Six cars vandalized on campus in two-day span

Samuel Boudreau, Editor in Chief

If you have a car on campus, make sure to lock your doors. From Sept. 12 to Sept. 13, campus safety received six incident reports of items taken from unlocked cars, broken car windows and “unlocked cars rummaged through [but] nothing taken,” according to Campus Safety. “It is unclear if the car with the broken window is related or not since no other car had a broken  window(s),” said Joe Kirk, Director of Campus Safety. The incidents took place on Sept. 11 after 9 p.m. and Sept. 12 before 7 a.m. The stolen item incidents occured in the staff parking lot behind the student center (Lot 29) and the Andrews Hall (13) parking lots. The broken car window and a “rummaged” car incident also took place in the student center parking lot, as two “rummaged” car incidents took place in Bornhuetter Hall (Lot 42) and Andrews Hall (Lot 13). Regarding the broken-into cars, Kirk said that “It appears that the person was moving around the campus and rummaging through unlocked cars looking for money.” 

At Scot Council’s General Assembly meeting, Alexis Neal ’26 raised the concern that at least four cars have been broken into this semester and wishes to know what happens after students report these incidents to Campus Safety. “My car was actually broken into,” said Neal at the meeting. 

Kirk said that Campus Safety is in communication with the Wooster Police Department regarding the incidents and received a picture from a student of a community member in one of the College’s lots. “At this point,” said Kirk, “[the picture] is the only lead we have; these are all still open cases and as we look into it we hope more will develop.”  

“We are recommending that everyone make certain to lock their car doors and any valuables should be locked in the trunk if they must be in the car,” said Kirk. 

Bring us bagels, bring us life

Eli Cantrell, Contributing Writer

Bagels: the window to the soul. Existing since the 1600s, they’ve proved to be a long lasting and much loved source of sustenance. So why is Lowry Dining Center lacking so hard in the bagel game? 

It took time for the lovely bread circles to make their way into the new dining center’s regular options, but once present, they’ve proven insufficient to satisfy the cravings of Wooster’s ravenous students. Oftentimes, a hungry soul will find themselves faced with disappointment as they stare down an empty bagel case. Even worse? A delicious bagel, ruined only by a thin layer of mold.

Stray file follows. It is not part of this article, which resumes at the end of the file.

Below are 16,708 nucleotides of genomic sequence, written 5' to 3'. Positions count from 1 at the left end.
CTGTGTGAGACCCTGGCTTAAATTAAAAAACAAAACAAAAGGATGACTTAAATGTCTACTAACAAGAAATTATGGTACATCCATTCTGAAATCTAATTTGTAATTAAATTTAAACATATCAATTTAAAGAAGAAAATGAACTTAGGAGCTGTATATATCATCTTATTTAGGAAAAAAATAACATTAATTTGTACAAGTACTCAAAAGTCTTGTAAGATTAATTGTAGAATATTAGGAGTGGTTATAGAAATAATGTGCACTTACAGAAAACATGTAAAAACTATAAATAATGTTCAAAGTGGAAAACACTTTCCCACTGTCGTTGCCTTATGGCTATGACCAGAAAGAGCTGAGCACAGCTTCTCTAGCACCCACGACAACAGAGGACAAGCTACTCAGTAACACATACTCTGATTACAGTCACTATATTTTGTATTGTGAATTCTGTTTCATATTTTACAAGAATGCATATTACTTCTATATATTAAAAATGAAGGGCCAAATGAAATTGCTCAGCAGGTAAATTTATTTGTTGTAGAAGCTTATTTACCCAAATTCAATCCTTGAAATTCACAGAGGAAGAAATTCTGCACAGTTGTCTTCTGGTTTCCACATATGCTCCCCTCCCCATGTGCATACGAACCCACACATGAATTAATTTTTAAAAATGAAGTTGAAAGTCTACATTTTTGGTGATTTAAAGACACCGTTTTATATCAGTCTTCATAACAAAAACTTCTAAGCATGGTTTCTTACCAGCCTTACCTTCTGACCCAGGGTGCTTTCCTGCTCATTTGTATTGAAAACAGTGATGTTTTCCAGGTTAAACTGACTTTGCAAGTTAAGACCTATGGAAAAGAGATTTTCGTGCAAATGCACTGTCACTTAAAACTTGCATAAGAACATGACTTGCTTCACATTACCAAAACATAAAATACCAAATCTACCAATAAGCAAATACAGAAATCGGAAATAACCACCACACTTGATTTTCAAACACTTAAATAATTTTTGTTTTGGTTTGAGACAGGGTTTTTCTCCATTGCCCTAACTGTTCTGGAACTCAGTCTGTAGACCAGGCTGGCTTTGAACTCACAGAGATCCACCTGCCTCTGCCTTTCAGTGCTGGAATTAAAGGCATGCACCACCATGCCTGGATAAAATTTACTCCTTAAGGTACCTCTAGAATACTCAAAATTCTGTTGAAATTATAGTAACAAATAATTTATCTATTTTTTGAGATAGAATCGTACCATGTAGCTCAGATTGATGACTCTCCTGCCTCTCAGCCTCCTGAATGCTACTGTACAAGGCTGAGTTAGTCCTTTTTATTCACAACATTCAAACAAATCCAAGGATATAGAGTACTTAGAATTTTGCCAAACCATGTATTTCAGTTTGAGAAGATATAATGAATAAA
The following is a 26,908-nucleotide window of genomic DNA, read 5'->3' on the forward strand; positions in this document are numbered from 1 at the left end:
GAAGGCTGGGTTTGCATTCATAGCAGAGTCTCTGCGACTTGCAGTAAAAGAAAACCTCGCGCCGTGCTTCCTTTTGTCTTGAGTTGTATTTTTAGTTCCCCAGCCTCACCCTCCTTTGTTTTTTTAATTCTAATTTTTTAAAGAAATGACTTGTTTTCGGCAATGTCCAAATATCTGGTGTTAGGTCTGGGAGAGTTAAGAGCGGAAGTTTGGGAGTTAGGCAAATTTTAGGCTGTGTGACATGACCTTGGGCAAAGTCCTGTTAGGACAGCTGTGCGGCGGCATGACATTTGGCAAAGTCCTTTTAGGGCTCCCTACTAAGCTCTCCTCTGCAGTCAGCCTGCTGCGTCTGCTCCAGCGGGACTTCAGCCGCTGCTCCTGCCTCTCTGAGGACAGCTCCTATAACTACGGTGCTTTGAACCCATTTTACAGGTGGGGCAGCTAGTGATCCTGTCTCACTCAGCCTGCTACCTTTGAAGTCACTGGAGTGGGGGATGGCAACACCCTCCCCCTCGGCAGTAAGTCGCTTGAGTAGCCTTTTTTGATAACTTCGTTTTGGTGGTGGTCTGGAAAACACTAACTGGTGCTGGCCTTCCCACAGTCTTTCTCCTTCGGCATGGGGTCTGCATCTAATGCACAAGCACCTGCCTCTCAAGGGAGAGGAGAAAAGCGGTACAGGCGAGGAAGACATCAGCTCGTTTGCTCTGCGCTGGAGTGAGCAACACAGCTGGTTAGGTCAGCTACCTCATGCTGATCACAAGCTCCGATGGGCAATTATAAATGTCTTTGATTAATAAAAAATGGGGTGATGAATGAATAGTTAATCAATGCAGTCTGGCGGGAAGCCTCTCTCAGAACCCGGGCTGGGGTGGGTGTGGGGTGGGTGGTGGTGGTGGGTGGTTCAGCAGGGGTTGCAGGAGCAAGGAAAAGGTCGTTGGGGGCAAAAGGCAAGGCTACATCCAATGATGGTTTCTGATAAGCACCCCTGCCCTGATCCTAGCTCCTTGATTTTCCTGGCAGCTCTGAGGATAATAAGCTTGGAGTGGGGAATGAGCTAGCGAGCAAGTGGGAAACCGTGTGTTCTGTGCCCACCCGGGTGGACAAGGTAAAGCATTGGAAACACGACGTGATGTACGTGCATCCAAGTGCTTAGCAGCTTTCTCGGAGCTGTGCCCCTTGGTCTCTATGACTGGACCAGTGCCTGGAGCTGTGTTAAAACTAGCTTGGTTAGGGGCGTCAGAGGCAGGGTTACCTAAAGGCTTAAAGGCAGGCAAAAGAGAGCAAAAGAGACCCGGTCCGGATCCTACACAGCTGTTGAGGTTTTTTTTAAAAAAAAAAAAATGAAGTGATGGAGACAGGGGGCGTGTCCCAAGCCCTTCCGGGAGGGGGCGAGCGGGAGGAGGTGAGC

Lowry claims the title of “heartbreaker” as it leads students on with false promises of circular goodness. Let’s say you DO get your hands on a bagel though — your next challenge is a spread. Oftentimes students are left with a bagel, naked and exposed, with no tasty topping to fill out their meal. Peanut butter and other spread packets are increasingly limited as demand grows. 

With long lines and lukewarm meals, having a quick and accessible meal option is essential to the integrity of Lowry Dining Center. You can slice the bagel, butter it, make a sandwich, eat it plain, toss it in the toaster. A jack of all trades, yet so often understocked. 

I believe, from the deepest corners of my soul, that Lowry needs a proper bagel station in order to sustain the student body. I’m talking asiago cheese, cinnamon raisin, salt, pumpernickel, sesame seed — the whole nine yards. I want gallon tubs of peanut butter, butter, cream cheese and any schmear a hungry heart could desire. Imagine trudging in from a long wait in a rain-riddled line to the smell of fresh, warm bagels. Imagine slicing through the soft skin and into the delicious flesh to reveal a fresh canvas, waiting for your artistic eye to paint on your spread of choice. Perhaps you chose to toast it first, warming yourself from the inside out to counteract the hypothermia that’s starting to set in as you’re still dripping dry. Perhaps you keep it cool, focusing instead on the natural texture and taste of the beautiful little innertube.